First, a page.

The sun provides us with light and warmth without asking for anything in return. It is truly magnificent and its resources can be so beneficial. Each hour the sun beams onto our Earth enough energy to satisfy all global energy needs for an entire year. Solar energy is the technology used to harness the sun’s energy and make it useable. As of this time, the technology produces less than one tenth of one percent of global energy demand. This is a small number in the grand scheme of such a useful resource and massive energy demand our planet consumes.
Solar energy has been applied to smaller scale use for quite some time. Most familiar is so-called photo voltaic cells, or solar panels, these are found on roof tops, spacecraft, and the little hand-held calculators. As sunlight hits the cells it knocks electrons loose from their atoms, when the electrons flow through the cell, they generate electricity. On a larger scale, solar thermal power plants employ various techniques to harness the sun’s energy as a heat source. The heat is used to boil water to drive a steam to generate electricity similar to coal and nuclear plants, providing electricity for thousands of people.
One such technique, uses long troughs of U-shaped mirrors which focus sunlight on a pipe of oil that turns through the middle. This hot oil then boils water for electricity generation. It is another technique that has recently been in the news. In Primm, Nevada, The Ivanpah Solar Electric Generating System, which is stretched across about 5 square miles of federal land near the California-Nevada border formally opened in February. The delay was due to relocating tortoises and protecting other natural resources as well.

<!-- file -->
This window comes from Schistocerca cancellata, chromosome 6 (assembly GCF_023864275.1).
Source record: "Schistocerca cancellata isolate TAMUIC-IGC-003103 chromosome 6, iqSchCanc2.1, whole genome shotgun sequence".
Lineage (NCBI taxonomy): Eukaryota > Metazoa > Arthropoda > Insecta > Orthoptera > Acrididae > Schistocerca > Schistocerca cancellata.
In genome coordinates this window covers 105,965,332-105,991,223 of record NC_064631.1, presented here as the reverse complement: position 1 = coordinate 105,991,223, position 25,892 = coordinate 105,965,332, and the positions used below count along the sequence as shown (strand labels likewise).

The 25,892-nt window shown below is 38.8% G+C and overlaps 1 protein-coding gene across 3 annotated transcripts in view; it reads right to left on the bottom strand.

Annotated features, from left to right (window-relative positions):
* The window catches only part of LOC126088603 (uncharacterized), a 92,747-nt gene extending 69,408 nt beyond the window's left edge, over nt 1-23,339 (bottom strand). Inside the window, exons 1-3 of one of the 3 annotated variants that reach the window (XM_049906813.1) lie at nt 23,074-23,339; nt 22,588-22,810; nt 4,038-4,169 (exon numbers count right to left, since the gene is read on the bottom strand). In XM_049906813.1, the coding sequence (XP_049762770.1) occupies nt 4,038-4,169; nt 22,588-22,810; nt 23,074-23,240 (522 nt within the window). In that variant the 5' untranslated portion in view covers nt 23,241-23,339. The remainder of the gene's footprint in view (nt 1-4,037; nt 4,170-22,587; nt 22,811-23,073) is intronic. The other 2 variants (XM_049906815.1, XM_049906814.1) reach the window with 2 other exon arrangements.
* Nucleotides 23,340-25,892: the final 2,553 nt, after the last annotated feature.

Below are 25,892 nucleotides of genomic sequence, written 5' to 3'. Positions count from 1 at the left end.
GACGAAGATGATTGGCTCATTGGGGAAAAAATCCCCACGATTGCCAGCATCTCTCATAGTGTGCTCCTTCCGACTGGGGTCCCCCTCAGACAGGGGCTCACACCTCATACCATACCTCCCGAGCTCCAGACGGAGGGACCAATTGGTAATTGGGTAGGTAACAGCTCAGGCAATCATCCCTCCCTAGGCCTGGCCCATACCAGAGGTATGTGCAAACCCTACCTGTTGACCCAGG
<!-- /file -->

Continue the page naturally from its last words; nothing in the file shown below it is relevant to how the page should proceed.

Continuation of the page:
Ivanpah is being described as a marker for the emerging solar industry for the United States. It is a success story and cautionary due to the inevitable trade off between the need for cleaner power and the loss of fragile open land. The technology is known as solar-thermal, with nearly 350,000 computer-controlled mirrors about the size of a garage door to reflect sunlight to boilers atop 459 foot towers. The sun’s power is used to heat water in boilers tubes and create stream, which drives turbines to create electricity. This plant is situated amid miles of rock and scrub along busy Interstate 15. The vast array of mirrors creates the image of an ethereal lake shimmering atop the desert floor although it is built on a dry lakebed. Solar technologies are quite expensive and this project is no exception. The System used 1.6 billion in loans and $168 million in investments to get started. The payoffs will hopefully prove success, and the solar plant impacts the environment but certainly the benefits of the project should outweigh some of the damage done.
A bright outlook for the future makes solar energy a definite positive start. This project shows that building a clean-energy economy can create jobs, curb greenhouse gas emissions and drive the American innovation.